Lotus turned 75 this year, a remarkable achievement itself. A reason for celebration. In honor of this anniversary, Lotus unveiled the Type 66 Can-Am Racecar: a long-forgotten concept from the ’70s that was intended to grant Lotus entry into the Canadian-American Challenge Cup (or Can-Am). After 53 years the Lotus Type 66 finally departs from the drawing board and heads towards production line, where only 10 copies will be produced. Happy Birthday, Lotus!

Fifty-three years ago, Lotus aimed to diversify its presence by entering the Canadian-American Challenge Cup alongside its Formula 1 pursuits. Colin Chapman entrusted designer Geoff Ferris with the task of encapsulating everything that Lotus stood for in a Can-Am race car to enter the Canadian-American Challenge Cup. However, due to the unseen success in Formula 1, the Can-Am project never advanced beyond a few sketches and scale models and was shelved. Now, 53 years later, Lotus has rewritten its history: Past and contemporary technologies converge seamlessly embodied in the Can-Am racer wearing its iconic red-white-gold livery. A limited production of only 10 units is planned, symbolizing the intended number of races the Type 66 would have entered, creating a true testament to Lotus’ racing heritage.

“The Type 66 perfectly blends the past and present. It takes drivers back in time, to the iconic design, sound and pure theatre of motorsport more than 50 years ago, with added 21st century performance and safety. This is a truly unique project, and in our 75th anniversary year, it’s the perfect gift from Lotus fans worldwide and to a handful of customers,” said Simon Lane, executive director of Lotus Advanced Performance. “While the visual expression is strikingly similar to what could have been—including the period-correct white, red and gold graphics—the technology and mechanical underpinnings of the Lotus Type 66 represent the very best in today’s advanced racing performance.”

Leveraging cutting-edge computer software, the team under the leadership of Russell Carr, Lotus’ design director, digitally transformed a series of 1/4- and 1/10th-scale drawings provided by Clive Chapman, son of. They built 3D renderings, offering a fresh perspective on the vehicle. The initial sketches faithfully adhered to Colin Chapman’s early designs, showcasing a cockpit enclosure designed to reduce drag and enhance airflow to the rear wing. Clive commented, “The car would have shared many innovative features with our most successful F1 chassis, the Lotus Type 72, which was developed during the same era. It would have been spectacular, as is the actual Type 66 we see today.”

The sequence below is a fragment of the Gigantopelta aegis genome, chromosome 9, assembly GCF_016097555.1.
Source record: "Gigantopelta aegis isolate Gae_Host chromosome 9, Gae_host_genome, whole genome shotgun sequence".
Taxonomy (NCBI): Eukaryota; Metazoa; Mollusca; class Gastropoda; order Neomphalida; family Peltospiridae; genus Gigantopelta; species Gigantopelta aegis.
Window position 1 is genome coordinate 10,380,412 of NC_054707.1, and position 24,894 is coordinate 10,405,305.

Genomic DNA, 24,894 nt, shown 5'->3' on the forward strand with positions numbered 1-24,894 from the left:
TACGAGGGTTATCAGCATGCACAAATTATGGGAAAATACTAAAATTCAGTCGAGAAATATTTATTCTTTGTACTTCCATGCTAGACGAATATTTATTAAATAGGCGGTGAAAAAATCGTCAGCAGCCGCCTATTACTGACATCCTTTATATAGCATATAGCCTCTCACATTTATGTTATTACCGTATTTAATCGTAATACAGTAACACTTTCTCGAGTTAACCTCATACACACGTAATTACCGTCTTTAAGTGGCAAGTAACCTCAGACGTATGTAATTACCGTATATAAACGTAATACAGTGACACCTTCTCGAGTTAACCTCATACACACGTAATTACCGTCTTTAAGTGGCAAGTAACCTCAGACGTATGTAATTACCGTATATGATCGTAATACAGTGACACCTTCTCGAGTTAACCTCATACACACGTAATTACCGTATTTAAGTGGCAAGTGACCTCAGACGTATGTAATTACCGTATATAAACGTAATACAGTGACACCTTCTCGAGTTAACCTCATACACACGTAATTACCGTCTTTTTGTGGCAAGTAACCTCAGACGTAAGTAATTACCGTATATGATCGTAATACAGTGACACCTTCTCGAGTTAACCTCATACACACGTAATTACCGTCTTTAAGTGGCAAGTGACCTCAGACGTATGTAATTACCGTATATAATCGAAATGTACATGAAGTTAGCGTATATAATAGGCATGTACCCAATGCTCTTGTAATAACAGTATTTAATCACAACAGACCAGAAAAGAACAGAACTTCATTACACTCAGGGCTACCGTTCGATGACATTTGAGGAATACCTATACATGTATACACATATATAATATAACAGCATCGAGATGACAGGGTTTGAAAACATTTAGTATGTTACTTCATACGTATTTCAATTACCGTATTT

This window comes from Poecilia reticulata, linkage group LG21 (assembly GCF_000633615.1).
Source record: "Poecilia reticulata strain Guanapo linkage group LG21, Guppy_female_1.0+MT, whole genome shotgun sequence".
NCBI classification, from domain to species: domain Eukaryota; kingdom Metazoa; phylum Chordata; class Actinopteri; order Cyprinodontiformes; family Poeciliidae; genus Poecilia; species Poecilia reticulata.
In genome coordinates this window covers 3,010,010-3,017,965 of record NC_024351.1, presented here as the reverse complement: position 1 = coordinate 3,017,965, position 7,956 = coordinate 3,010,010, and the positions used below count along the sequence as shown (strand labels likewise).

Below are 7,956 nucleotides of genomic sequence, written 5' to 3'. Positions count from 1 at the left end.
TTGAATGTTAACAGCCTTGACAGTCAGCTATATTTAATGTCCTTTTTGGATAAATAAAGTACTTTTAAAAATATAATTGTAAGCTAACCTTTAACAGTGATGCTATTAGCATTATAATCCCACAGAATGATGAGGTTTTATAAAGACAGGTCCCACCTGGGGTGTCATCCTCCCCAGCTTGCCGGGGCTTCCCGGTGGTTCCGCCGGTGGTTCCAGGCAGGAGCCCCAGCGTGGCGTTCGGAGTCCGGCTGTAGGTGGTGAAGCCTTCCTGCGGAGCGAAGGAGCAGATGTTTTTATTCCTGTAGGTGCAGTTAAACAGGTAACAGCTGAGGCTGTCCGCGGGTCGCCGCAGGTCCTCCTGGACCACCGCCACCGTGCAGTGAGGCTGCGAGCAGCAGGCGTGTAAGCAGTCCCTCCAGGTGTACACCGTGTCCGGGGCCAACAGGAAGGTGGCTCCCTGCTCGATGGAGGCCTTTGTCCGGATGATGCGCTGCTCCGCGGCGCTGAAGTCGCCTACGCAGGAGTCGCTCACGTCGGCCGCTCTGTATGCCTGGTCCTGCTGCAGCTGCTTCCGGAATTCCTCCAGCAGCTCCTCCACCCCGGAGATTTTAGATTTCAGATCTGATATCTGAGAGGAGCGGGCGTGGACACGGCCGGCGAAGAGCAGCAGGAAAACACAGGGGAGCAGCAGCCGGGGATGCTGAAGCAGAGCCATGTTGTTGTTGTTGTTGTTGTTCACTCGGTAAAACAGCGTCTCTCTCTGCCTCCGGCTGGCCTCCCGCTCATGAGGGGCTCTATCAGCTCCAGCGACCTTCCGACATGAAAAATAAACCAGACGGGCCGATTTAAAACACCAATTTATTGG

The updated aspects of the vehicle include a modernized driver compartment, an inboard fuel cell, a sequential transmission, and an anti-stall system. All accommodated within a fully carbon-fiber body shell. The design of the front wing aims to guide air from the car’s front, directing it through and underneath the rear wings. This configuration generates more downforce than the vehicle’s total weight when racing at full speed. This concept of porosity, allowing air to pass through the vehicle rather than around it, has become a distinctive hallmark of Lotus vehicle design as seen on the Emira sports car and Evija hypercar.

“We are incredibly proud to have completed such a unique project, and one that Colin Chapman was personally involved in,” said Carr. “There is a real delicacy in remastering the past. This is not a re-edition or a restomod, but a completely new breed of Lotus—a commitment that our past glories will continue to be reflected in our future.”

At the heart of the Type 66 lies a V8 push-rod engine representative of its era. Positioned mid-mounted for optimal handling, Lotus has fine-tuned it to yield over 830bhp at 8,800rpm. Incorporating contemporary, custom components such as a forged crank, rod, and pistons, the engine generates a torque exceeding 746 Nm at 7,400rpm. The distinctive Can-Am-inspired air intake ‘trumpets’ prominently adorn the showpiece of the engine. These not only streamline the air intake to foster laminar flow, ensuring a smooth power delivery and enhanced driveability.

Could Lotus have achieved even greater dominance in 1970s racing if the Type 66 had graced the starting lines of the Can-Am races?

The Lotus Type 66 was unveiled at ‘The Quail, A Motorsport Gathering’ as part of Monterey Car Week 2023 in California, USA. Photography by David Coyne for Lotus.